‘Legal + GenAI’: Ample Opportunities for The Taking
How can Generative Artificial Intelligence (GenAI) help make processes smarter and faster? In almost all sectors of the economy, companies are looking for opportunities around GenAI while also being wary of the pitfalls. GenAI now has thousands of applications (‘use cases’) in a variety of fields. Besides highly visible applications such as generating fantasy images and videos like deepfakes, there are also many serious and business applications where GenAI has a role as a co-driver or assistant to a professional. This also applies to lawyers, for their offices as well as the legal processes.
Opportunities and risks
There is a field of tension between Artificial Intelligence (AI) and the legal profession. In the field of AI and data, (European) regulations are rapidly evolving. The risks of AI lie mainly in the areas of reliability (has the output been legally checked?), data protection (do AI applications handle company and personal data carefully?) and ethics (are all outcomes desirable?). At the same time, ‘legal + GenAI’ is a great combination: it is a greenfield where the opportunities are there for the taking. GenAI can both analyze and generate texts. Lawyers are concerned with texts, language and concepts unlike any other profession. At last, there is a highly accessible tool that allows one to analyze legal documents.
Lawyers not happy with legal tech
It is questionable whether lawyers are going to embrace GenAI en masse. After all, large parts of the profession are known as conservative, cautious about knowledge sharing and strongly focused on (monetizing) implicit knowledge on often complex topics. Dealing with knowledge management can sometimes encounter resistance, because knowledge sharing can impede the traditional revenue model. Knowledge management as such is not ‘billable’.
And it is remarkable that lawyers have so far succeeded in not being hindered by barely or no use of legal tech. The operation carries on as normal despite the absence of legal tech, clients do not yet walk away, and neither do fee earners see their hourly turnover threatened. Lawyers are known to be risk averse. It is important to understand that AI will not take over or define the work, but will complement, support, and accelerate it - something that is becoming increasingly notable in numerous sectors. As lawyers, we will have to use applications around specifically GenAI within a well-developed and controlled framework, to avoid creating ‘fake case law’, for example - now a notorious example in the field.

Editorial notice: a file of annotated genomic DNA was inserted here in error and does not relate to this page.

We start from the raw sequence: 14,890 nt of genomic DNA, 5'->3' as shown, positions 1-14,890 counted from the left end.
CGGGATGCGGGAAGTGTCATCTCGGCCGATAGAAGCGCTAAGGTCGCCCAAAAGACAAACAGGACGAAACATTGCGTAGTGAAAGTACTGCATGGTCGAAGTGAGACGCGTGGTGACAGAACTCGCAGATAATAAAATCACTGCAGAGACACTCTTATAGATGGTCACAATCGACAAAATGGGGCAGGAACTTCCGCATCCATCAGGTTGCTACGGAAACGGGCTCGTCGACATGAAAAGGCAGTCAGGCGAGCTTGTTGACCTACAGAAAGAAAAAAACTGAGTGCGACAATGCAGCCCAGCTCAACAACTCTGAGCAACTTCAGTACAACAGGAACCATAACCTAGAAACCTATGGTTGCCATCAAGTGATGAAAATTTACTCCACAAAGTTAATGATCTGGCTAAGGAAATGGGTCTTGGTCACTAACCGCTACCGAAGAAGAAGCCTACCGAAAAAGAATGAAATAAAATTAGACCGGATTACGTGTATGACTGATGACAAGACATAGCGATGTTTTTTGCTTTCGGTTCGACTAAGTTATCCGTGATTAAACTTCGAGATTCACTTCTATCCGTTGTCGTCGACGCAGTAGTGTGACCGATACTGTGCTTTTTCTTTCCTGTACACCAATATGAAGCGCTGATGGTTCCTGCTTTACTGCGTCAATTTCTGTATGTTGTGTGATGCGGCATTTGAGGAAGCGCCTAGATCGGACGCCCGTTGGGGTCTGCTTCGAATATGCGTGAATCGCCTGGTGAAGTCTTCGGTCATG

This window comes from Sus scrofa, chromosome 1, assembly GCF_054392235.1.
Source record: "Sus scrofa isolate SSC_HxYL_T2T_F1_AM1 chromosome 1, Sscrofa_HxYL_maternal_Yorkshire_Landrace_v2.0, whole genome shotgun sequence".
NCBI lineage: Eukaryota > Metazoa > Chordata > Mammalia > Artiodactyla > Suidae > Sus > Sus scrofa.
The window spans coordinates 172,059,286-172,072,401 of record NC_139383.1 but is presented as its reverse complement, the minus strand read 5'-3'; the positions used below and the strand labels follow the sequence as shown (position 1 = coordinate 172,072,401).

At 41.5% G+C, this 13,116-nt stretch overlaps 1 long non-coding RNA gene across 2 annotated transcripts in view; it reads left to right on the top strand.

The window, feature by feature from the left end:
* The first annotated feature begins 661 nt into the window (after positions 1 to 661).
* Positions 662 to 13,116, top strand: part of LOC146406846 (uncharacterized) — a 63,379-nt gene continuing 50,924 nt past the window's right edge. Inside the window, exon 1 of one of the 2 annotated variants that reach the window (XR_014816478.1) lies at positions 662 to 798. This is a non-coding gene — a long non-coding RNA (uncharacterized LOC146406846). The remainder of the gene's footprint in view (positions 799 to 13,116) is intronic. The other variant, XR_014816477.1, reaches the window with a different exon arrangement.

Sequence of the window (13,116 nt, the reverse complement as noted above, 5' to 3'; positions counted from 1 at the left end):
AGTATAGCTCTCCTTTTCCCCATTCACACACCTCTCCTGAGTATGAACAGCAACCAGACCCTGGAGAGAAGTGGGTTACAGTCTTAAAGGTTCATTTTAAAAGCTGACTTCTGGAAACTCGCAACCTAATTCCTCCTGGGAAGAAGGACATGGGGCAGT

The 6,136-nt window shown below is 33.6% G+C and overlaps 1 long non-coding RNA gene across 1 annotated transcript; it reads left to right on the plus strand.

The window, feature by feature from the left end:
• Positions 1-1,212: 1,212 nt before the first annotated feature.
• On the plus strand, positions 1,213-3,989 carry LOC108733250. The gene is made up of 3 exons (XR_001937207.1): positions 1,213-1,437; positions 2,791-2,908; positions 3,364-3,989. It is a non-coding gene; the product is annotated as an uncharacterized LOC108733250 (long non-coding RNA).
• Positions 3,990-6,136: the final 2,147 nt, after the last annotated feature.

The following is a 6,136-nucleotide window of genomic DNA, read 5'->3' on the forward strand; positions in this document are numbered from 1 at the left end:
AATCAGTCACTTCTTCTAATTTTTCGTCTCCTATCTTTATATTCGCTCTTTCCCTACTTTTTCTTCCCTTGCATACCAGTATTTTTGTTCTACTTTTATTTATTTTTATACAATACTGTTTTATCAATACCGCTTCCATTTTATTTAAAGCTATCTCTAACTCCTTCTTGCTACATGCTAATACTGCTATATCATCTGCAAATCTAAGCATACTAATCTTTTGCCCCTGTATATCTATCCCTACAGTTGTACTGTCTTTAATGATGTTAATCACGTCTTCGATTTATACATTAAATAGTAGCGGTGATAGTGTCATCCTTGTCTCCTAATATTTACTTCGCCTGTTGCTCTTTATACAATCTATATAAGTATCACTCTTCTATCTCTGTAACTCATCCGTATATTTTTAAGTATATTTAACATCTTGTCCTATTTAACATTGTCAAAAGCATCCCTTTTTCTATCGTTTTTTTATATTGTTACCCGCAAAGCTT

Legal tech and young generations
On the other hand, there is an influx of young people in legal practice, and especially professionals from generation Y and Z are extremely curious about this new technology. Increasingly, graduate students have legal tech and data-related subjects in their masters. They expect employers to ensure that the seniors they deal with are open to this. At big firms, tech savviness is becoming more visible.
The rise of GenAI-powered legal tech also calls for a different type of lawyer, someone less risk-averse or who dares to take position earlier, who wants to pioneer and is open to experimentation. While AI legislation at European level is gradually developing, a legal organization must now take up or adjust its position. Legislation around AI and digital requires multidisciplinary cooperation between lawyers, data-, IT- and cyber professionals.
On top of this, precisely because of the approachable nature of GenAI, clients of legal service providers are increasingly asking (justified) questions. It is widely known and almost everyone has seen examples of the output of GenAI. How can you get an answer to a complex question faster? How can you deploy teams of juniors in a smarter way? With the advent of GenAI, lawyers will have a tool in their hands that allows them to have not just a subset of case law, but all case law co-researched at negligible cost. Previously, that was not doable. That ability is rapidly becoming more important as legislation becomes increasingly inter jurisdictional - relying on what you have read or heard yourself is becoming less and less effective. Here too, GenAI can contribute to the necessary enrichment and deepening of the practice of lawyers and jurists.